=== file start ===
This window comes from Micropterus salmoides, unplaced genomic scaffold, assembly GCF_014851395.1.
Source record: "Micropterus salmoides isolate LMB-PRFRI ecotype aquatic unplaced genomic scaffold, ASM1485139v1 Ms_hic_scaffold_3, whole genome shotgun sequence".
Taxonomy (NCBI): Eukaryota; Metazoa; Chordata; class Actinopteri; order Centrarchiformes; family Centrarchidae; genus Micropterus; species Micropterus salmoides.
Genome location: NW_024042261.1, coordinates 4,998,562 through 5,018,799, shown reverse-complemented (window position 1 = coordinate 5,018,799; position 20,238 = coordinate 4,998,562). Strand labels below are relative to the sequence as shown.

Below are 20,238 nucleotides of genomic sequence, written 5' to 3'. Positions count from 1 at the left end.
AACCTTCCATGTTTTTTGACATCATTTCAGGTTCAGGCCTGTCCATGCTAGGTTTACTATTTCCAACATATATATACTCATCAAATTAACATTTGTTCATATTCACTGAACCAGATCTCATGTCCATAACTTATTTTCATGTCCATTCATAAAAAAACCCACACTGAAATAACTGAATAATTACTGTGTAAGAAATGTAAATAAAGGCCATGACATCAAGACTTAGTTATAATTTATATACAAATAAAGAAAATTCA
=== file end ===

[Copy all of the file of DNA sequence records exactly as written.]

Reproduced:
This window comes from Micropterus salmoides, unplaced genomic scaffold, assembly GCF_014851395.1.
Source record: "Micropterus salmoides isolate LMB-PRFRI ecotype aquatic unplaced genomic scaffold, ASM1485139v1 Ms_hic_scaffold_3, whole genome shotgun sequence".
Taxonomy (NCBI): Eukaryota; Metazoa; Chordata; class Actinopteri; order Centrarchiformes; family Centrarchidae; genus Micropterus; species Micropterus salmoides.
Genome location: NW_024042261.1, coordinates 4,998,562 through 5,018,799, shown reverse-complemented (window position 1 = coordinate 5,018,799; position 20,238 = coordinate 4,998,562). Strand labels below are relative to the sequence as shown.

Below are 20,238 nucleotides of genomic sequence, written 5' to 3'. Positions count from 1 at the left end.
AACCTTCCATGTTTTTTGACATCATTTCAGGTTCAGGCCTGTCCATGCTAGGTTTACTATTTCCAACATATATATACTCATCAAATTAACATTTGTTCATATTCACTGAACCAGATCTCATGTCCATAACTTATTTTCATGTCCATTCATAAAAAAACCCACACTGAAATAACTGAATAATTACTGTGTAAGAAATGTAAATAAAGGCCATGACATCAAGACTTAGTTATAATTTATATACAAATAAAGAAAATTCA